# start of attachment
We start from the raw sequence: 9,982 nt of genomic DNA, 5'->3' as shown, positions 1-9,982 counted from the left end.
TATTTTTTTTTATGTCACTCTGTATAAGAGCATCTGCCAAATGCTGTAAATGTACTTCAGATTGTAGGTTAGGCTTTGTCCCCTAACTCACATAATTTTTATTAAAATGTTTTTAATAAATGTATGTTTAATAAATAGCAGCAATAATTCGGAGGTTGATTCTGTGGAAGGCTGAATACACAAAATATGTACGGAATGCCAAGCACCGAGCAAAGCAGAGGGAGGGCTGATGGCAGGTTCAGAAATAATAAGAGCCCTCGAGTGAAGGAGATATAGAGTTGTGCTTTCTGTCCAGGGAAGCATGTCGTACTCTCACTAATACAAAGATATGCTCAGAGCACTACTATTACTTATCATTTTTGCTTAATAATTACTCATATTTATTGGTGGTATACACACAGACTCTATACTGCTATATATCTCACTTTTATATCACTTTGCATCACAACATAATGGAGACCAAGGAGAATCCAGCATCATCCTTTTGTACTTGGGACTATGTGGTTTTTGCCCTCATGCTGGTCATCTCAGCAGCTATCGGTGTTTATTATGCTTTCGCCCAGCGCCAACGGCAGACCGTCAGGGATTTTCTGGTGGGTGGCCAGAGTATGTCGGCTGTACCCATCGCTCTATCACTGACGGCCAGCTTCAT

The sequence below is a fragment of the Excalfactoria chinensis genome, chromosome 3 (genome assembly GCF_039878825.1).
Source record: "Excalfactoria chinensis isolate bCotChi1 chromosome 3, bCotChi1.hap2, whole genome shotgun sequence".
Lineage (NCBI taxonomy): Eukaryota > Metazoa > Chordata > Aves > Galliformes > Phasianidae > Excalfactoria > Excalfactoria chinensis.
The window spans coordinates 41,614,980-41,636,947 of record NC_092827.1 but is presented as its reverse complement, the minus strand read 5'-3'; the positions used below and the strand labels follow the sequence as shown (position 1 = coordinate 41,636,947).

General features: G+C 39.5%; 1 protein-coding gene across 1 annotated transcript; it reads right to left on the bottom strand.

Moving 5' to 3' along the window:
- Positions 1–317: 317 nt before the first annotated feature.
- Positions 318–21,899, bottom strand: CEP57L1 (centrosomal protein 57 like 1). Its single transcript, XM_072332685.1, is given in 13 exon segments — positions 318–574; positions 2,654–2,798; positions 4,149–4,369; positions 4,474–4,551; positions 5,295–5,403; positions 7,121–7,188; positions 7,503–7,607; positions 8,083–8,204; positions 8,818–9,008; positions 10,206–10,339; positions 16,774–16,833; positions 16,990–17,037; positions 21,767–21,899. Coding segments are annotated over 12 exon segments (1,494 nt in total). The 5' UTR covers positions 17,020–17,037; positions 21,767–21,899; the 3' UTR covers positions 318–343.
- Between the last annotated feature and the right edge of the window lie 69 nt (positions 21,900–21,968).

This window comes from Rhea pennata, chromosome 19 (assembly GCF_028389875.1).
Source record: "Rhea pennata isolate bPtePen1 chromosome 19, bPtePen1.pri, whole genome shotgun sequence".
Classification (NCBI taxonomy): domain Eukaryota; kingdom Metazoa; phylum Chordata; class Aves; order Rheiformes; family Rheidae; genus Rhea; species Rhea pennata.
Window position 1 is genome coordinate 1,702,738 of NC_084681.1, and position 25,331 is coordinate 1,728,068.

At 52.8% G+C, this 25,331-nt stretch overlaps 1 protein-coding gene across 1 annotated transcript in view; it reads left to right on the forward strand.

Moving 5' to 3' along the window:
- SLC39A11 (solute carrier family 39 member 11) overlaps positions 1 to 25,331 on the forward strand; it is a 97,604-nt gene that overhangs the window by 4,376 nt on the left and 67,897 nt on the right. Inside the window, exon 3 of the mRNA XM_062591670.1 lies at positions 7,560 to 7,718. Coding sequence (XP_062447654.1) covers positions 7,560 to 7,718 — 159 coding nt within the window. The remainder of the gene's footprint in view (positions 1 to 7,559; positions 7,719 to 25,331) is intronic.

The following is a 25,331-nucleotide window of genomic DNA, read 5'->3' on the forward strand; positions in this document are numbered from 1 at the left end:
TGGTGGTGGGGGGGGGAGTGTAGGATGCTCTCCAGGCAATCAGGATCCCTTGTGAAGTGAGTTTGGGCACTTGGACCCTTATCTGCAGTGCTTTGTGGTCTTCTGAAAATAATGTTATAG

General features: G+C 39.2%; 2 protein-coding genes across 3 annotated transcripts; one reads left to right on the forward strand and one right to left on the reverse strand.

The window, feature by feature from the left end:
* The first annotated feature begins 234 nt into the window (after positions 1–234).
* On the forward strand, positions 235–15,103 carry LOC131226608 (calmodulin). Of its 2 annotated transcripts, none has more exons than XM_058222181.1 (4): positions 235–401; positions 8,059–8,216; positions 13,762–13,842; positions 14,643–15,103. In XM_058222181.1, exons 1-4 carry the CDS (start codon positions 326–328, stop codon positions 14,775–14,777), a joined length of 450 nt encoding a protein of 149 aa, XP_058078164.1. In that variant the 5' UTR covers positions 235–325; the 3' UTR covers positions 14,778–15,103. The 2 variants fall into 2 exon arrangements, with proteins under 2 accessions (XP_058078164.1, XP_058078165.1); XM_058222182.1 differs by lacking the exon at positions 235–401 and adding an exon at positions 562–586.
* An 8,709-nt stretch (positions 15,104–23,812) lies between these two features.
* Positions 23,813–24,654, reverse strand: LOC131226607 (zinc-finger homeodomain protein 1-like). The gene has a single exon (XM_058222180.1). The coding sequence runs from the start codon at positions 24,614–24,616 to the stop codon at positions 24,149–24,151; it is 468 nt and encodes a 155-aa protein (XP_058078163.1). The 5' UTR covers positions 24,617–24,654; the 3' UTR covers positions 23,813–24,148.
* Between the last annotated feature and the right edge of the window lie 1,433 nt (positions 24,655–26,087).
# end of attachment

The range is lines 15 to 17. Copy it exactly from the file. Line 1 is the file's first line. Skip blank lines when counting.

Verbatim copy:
Window position 1 is genome coordinate 1,702,738 of NC_084681.1, and position 25,331 is coordinate 1,728,068.

At 52.8% G+C, this 25,331-nt stretch overlaps 1 protein-coding gene across 1 annotated transcript in view; it reads left to right on the forward strand.

Moving 5' to 3' along the window: